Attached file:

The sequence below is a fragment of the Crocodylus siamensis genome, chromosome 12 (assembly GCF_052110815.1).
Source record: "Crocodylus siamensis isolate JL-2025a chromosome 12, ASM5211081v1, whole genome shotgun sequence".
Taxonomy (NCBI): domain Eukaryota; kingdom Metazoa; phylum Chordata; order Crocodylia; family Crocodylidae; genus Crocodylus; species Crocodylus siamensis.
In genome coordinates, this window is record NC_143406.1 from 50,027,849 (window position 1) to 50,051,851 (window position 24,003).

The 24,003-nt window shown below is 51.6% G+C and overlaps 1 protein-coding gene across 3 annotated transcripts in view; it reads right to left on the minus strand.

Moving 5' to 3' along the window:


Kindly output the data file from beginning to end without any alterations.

The sequence below is a fragment of the Crocodylus siamensis genome, chromosome 12 (assembly GCF_052110815.1).
Source record: "Crocodylus siamensis isolate JL-2025a chromosome 12, ASM5211081v1, whole genome shotgun sequence".
Taxonomy (NCBI): domain Eukaryota; kingdom Metazoa; phylum Chordata; order Crocodylia; family Crocodylidae; genus Crocodylus; species Crocodylus siamensis.
In genome coordinates, this window is record NC_143406.1 from 50,027,849 (window position 1) to 50,051,851 (window position 24,003).

The 24,003-nt window shown below is 51.6% G+C and overlaps 1 protein-coding gene across 3 annotated transcripts in view; it reads right to left on the minus strand.

Moving 5' to 3' along the window: